Home Psychology Here’s Why Children In France Don’t Have ADHD (Attention Deficit Hyperactivity Disorder)

Here’s Why Children In France Don’t Have ADHD (Attention Deficit Hyperactivity Disorder)

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According to Marilyn Wedge, Ph.D., a family therapist and author, there’s a striking contrast between the kids in the US and the kids in France diagnosed with ADHD (Attention Deficit Hyperactivity Disorder).

A great number of children in America have been diagnosed with ADHD and are taking medications. But, in France, the number of children who have been diagnosed with ADHD and who are taking medications for it is less than .5%.

So, the question is: Why do so few children in France suffer from this disorder?

Well, one possible reason could be the approach. In America, ADHD is considered as a biological disorder which has biological causes and which should be treated with medications such as Adderall and Ritalin.

On the other hand, in France, child psychiatrists consider ADHD as a medical condition which is more psycho-social and situational based.

Instead of treating behavioral and focusing problems of kids with medications, French doctors prefer to search for the root cause of the child distress in the child’s social context rather than in the child’s brain. Then, they tend to treat the social context issue with family counseling or psychotherapy.

In addition, child psychiatrists in France don’t use the DSM-3 (Diagnostic and Statistical Manual of Mental Disorders) classification system for diagnosing children’s emotional problems as psychiatrists in the US.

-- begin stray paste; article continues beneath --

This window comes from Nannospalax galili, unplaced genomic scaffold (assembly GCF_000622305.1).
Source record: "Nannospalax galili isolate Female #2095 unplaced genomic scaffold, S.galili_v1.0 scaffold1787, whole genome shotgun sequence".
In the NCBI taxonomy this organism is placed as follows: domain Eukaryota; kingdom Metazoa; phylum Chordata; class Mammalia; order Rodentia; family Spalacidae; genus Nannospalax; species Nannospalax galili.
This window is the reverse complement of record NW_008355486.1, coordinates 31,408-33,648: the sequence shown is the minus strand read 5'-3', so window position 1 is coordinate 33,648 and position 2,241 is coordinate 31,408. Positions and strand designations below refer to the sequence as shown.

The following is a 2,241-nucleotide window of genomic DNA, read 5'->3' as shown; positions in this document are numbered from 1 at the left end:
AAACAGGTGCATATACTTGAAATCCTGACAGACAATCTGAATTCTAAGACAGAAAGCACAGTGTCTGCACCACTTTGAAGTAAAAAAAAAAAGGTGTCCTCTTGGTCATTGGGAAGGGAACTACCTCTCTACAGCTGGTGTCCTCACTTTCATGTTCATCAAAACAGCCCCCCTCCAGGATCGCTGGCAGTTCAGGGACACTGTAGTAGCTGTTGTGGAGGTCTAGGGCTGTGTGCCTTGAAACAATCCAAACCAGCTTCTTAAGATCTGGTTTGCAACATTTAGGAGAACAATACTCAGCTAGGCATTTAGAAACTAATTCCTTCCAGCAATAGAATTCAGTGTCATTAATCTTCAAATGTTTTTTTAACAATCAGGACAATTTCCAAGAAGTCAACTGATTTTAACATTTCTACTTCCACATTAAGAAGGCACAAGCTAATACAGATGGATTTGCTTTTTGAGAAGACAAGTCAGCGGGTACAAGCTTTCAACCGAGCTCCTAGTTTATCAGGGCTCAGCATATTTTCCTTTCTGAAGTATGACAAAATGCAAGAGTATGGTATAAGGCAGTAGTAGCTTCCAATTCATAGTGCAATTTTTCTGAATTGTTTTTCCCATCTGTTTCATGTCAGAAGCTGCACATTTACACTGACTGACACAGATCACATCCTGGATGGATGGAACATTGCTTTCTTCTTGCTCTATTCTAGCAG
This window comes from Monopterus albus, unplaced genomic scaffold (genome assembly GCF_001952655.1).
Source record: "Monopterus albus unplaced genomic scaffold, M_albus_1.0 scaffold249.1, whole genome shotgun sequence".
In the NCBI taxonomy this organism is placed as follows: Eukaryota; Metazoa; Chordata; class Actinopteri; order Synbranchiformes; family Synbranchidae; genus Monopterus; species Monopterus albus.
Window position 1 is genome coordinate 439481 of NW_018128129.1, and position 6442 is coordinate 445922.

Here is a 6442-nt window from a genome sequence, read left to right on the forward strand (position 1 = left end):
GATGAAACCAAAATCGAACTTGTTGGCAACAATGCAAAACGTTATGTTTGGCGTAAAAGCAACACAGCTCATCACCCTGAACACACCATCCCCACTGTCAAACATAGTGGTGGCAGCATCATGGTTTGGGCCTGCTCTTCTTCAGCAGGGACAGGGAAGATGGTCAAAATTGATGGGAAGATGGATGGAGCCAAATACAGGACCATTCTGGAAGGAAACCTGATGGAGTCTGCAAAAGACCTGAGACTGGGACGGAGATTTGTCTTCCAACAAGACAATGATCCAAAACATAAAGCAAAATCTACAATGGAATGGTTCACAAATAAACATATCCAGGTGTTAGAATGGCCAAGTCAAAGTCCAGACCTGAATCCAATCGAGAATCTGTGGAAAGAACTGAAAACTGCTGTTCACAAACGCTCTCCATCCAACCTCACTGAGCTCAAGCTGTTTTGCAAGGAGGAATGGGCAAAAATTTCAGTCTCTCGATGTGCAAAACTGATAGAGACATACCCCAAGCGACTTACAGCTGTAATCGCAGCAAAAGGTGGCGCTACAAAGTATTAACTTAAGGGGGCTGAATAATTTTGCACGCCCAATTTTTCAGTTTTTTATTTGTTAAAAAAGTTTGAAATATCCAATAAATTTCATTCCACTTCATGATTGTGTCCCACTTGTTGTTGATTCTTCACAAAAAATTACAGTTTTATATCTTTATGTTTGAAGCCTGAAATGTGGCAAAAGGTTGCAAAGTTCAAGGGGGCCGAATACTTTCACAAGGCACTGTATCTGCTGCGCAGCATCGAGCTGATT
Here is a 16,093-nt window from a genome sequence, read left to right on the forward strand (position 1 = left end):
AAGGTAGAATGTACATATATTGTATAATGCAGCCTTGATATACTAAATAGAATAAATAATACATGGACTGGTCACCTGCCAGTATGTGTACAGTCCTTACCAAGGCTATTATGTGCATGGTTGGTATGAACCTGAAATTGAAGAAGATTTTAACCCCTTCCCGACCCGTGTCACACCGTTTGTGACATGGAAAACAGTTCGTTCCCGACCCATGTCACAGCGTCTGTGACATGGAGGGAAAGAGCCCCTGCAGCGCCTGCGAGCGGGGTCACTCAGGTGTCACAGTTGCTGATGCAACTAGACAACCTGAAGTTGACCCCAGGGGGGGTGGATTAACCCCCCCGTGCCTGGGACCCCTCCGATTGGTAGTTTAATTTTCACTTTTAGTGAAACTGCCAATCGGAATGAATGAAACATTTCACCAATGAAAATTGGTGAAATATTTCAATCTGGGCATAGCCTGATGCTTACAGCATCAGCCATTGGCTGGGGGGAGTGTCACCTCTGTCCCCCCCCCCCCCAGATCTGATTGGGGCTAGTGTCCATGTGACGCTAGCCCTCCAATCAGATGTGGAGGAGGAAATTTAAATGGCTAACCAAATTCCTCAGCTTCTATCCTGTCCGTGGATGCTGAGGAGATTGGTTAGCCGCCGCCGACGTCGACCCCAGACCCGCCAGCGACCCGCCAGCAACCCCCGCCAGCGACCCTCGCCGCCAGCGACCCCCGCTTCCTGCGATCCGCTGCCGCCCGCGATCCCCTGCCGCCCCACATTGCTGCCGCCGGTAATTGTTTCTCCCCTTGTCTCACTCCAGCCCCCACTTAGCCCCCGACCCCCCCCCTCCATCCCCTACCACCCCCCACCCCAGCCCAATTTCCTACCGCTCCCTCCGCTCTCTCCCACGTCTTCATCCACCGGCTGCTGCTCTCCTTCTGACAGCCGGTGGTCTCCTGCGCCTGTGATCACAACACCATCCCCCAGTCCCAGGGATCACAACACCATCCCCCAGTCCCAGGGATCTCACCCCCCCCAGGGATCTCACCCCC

Instead, they use the CFTMEA (Classification Française des Troubles Mentaux de L’Enfant et de L’Adolescent), with the purpose of determining and addressing the root causes of children’s symptoms, and not with the purpose of identifying the best medications with which to camouflage symptoms.

Furthermore, the definition of ADHD is broader in the US system than in the French system. The DSM doesn’t consider root causes, thereby leading clinicians to diagnose a great number of children with ADHD and encouraging them to treat these kids with medications as well.

Another important difference between the French and American approach to diagnosing with and treating children for ADHD has to do with diet.

French specialists and clinicians have attributed ADHD symptoms to nutrition. They have found that some children’s behavior is worsened after consuming foods containing allergens, artificial colors, and/or preservatives. And in America, the great focus on treating ADHD with pharmaceuticals encourages clinicians to turn a blind eye to the influence diet has on a child’s behavior.

There’s also a difference in the way children are raised in France and in the US. For instance, French parents set rules and limits for their children from the time they are born. For example, they don’t let their children eat snack foods whenever they want.

Dr. Wedge concludes that the way French children are raised, it’s easy for her to understand why kids in France don’t need pharmaceuticals to control their behavior – since they learn self-control and discipline early in their lives. They grow up in families where the parents are in charge of their children compared to the family style in the US where the situation is more often than not vice versa.